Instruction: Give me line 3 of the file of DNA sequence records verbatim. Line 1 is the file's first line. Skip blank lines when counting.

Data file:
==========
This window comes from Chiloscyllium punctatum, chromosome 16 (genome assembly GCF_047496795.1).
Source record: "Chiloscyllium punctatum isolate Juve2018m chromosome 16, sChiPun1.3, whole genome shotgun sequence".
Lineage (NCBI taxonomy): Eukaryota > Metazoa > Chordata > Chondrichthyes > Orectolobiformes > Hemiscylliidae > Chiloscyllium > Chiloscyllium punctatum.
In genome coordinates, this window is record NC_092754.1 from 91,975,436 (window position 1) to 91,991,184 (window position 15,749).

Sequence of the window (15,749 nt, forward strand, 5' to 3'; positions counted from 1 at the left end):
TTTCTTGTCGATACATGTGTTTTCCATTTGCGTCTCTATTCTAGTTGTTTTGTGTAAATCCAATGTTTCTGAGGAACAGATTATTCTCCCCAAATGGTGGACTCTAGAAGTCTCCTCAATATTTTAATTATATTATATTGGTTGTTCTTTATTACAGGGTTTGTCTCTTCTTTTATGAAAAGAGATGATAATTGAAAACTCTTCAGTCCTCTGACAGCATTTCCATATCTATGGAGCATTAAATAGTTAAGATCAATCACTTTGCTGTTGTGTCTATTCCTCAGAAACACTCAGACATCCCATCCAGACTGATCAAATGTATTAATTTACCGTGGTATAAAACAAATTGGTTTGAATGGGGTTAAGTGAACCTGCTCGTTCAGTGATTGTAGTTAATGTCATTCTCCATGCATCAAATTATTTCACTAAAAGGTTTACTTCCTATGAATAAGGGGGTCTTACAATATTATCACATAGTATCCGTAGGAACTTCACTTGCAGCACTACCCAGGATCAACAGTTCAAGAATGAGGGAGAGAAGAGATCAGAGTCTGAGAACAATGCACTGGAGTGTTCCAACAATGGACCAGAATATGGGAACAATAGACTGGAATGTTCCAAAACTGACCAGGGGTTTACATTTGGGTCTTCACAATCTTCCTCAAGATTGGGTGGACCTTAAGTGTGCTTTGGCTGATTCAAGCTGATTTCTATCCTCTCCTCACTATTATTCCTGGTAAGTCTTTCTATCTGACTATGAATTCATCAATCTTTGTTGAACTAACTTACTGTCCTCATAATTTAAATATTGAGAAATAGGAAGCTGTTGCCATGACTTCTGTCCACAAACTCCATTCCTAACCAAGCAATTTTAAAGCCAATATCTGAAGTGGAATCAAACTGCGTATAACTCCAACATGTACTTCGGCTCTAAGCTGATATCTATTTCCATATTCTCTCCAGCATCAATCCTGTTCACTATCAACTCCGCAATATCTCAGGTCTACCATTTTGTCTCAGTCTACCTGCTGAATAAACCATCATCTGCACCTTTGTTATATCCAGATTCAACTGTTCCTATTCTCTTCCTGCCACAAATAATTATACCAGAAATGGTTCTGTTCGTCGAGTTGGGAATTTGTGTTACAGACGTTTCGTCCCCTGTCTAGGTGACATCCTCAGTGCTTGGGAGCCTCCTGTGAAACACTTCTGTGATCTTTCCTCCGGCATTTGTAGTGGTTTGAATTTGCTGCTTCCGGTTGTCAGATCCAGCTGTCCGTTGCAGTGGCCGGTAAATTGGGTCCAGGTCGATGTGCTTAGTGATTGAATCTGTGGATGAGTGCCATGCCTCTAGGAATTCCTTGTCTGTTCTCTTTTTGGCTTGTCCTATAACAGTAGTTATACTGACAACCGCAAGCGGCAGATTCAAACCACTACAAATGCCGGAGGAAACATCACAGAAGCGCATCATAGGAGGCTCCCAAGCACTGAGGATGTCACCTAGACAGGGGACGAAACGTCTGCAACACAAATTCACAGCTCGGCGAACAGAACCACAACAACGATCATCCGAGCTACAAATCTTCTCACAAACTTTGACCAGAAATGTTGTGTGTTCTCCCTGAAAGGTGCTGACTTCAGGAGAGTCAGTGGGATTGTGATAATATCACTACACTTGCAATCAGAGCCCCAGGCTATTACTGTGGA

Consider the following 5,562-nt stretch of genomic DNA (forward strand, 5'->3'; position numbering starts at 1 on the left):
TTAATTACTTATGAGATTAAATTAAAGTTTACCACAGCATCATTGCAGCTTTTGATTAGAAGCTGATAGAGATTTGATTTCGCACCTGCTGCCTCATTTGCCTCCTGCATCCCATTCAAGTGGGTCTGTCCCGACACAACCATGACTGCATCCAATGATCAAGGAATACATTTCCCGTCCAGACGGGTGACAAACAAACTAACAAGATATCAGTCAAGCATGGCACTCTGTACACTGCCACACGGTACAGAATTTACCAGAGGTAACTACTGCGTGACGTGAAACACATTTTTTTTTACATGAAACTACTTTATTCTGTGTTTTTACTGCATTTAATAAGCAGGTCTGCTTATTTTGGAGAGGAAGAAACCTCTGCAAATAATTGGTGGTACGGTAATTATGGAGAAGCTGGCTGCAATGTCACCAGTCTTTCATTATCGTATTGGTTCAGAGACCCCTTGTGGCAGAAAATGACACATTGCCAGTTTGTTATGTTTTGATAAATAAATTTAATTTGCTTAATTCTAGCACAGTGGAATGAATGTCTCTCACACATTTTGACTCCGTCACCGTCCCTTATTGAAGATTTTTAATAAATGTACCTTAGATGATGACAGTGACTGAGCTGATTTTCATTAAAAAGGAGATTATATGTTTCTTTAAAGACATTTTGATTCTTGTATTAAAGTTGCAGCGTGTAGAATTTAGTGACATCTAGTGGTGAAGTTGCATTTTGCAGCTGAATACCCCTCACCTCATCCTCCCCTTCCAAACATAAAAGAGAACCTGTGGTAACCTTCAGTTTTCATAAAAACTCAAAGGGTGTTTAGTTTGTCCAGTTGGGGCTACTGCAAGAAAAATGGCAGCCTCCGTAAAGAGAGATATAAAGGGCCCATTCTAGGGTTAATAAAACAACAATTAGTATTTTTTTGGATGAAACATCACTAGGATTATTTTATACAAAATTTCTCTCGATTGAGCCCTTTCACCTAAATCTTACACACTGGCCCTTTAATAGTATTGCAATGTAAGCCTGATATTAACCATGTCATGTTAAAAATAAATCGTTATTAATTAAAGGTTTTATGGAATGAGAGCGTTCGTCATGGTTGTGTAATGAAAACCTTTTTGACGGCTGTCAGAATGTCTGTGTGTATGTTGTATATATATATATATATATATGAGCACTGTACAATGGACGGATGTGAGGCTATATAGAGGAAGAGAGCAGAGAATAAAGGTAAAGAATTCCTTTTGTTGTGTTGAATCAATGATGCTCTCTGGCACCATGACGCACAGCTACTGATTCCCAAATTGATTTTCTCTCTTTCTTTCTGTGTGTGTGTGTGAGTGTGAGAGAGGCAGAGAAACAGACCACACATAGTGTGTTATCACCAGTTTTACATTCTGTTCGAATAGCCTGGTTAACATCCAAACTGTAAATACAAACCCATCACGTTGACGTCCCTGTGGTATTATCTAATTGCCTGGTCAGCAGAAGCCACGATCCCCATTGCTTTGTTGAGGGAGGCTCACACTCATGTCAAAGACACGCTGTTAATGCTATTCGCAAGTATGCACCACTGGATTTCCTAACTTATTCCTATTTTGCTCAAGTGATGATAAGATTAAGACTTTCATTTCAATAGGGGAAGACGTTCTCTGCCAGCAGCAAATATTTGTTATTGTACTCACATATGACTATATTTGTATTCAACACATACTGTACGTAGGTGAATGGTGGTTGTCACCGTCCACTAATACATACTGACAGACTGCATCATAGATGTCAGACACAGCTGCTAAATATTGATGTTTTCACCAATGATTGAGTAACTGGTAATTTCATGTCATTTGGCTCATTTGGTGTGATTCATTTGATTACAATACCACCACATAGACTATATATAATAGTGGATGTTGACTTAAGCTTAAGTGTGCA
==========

Lineage (NCBI taxonomy): Eukaryota > Metazoa > Chordata > Chondrichthyes > Orectolobiformes > Hemiscylliidae > Chiloscyllium > Chiloscyllium punctatum.